Posted on March 07 2017
The story of how Los Angeles grew from a sleepy little village to a world-class megalopolis is well known. Though it began next to a river, that watercourse was unreliable—sometimes a raging torrent, but mostly a small flow, or in bad times, dry. If Los Angeles was to grow, it needed more of that liquid. William Mulholland and his fellow engineers developed the plans to get the needed water from the Owens Valley, over 200 miles away on the east side of the Sierra Nevada. Through fair means and foul, they got the water rights and built a massive waterworks of canals and tunnels to channel the precious stuff by gravity alone, down the valleys, through the mountains, and into the LA basin by 1913. It was, and is, a marvel of engineering even if it did have terrible effects on the people and environment of the Owens Valley. Owens Lake, far less than a shadow of its former self, is still the scene of massive dust storms as exposed lakebed sediment is lifted in clouds in the high winds there. But even before things got that bad, the lake was lowering fast, and in dry times might not have been reliable. Another threat to the continuous flow was the San Andreas Fault, which the canal crossed. In addition, angry farmers had detonated explosives along the canal, interrupting the flow. Mulholland realized he needed to create storage for water on the LA side of the mountains in order to maintain a steady supply.
This led to the construction of five dams around the Los Angeles area, and the filling of their associated reservoirs. Following these, Mulholland built the biggest of his storage works, the St. Francis Dam in San Francisquito Canyon. The canyon is situated in rough, steep hills about 50 miles north of Los Angeles, above what is now the city of Santa Clarita, a small town at the time. Built in a single year, the dam was almost 200 feet high and 700 feet along its curved rim, and its reservoir had an area of 600 acres. During construction, the height of the dam, originally set to be 175 feet, was increased to 195 feet. Like the other reservoirs, it was built to hold about a year’s worth of water for the growing city. The added capacity allowed for more water and therefore brought greater water pressure against the dam, but no work was done to strengthen the base. While not huge by today’s standards, it was the world’s largest arch-supported dam at the time, and cost the city 1.3 million dollars. In 1926, that was a hefty sum.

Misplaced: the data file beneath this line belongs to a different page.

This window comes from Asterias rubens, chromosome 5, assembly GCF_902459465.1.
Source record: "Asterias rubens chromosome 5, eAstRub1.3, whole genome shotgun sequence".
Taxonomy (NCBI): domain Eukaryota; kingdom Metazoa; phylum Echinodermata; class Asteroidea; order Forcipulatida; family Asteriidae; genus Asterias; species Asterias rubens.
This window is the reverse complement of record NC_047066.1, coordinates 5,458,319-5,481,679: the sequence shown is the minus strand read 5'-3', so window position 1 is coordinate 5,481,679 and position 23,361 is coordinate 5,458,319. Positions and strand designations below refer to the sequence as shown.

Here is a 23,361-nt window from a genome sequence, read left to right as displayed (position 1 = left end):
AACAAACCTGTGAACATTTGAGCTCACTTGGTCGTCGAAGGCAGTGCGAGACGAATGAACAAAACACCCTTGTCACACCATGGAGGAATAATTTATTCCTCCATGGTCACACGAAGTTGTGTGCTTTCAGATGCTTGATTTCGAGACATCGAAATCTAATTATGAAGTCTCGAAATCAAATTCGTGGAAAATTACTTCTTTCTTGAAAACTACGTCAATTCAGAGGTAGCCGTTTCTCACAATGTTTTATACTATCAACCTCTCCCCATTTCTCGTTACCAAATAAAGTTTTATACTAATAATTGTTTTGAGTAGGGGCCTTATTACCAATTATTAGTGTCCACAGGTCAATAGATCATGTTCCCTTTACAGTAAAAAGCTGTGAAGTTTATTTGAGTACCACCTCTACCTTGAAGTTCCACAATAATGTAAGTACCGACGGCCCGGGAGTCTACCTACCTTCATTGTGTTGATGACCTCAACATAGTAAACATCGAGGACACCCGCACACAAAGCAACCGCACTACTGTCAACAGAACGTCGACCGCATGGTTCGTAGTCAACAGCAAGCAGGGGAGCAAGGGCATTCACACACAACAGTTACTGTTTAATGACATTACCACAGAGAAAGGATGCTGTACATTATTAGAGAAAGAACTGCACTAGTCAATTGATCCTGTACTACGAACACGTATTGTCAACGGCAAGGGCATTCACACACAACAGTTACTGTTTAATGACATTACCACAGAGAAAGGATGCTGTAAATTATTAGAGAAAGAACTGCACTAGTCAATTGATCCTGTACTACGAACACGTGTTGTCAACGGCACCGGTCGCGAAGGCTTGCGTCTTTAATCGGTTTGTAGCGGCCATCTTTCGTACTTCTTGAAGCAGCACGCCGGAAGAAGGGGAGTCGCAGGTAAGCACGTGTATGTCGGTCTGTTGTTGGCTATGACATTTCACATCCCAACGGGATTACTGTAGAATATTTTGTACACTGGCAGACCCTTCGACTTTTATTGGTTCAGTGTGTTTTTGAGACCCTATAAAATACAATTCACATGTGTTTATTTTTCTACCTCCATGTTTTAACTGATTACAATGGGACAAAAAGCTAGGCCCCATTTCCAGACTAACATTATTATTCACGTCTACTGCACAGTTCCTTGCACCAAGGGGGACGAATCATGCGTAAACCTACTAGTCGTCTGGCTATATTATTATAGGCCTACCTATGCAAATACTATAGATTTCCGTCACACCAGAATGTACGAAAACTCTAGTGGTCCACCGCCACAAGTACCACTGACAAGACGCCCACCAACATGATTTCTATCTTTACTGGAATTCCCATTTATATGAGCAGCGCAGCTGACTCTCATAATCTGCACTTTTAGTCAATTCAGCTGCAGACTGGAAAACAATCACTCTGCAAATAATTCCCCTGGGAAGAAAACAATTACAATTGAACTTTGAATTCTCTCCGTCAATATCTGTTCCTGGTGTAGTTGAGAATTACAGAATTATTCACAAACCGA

Los Angeles’ future was looking bright, with its water pipe full, and Mulholland, though despised in the Owens Valley, a hero to the city fathers. Things were soon to take a drastic turn. A couple of years after the dam’s completion, it began to show signs of trouble. Various cracks and leaks appeared, and while engineers made some repairs or assessed them as inconsequential, local farmers and townfolk living below the dam had their doubts and were known to make gallows humor regarding the possible danger. On March 12, 1928, a dam worker noticed a muddy flow coming out of the dam. Called to inspect the worrisome stream, William Mulholland himself assured the workers that it was nothing to be concerned about. In reality, it was the last hint the dam would give.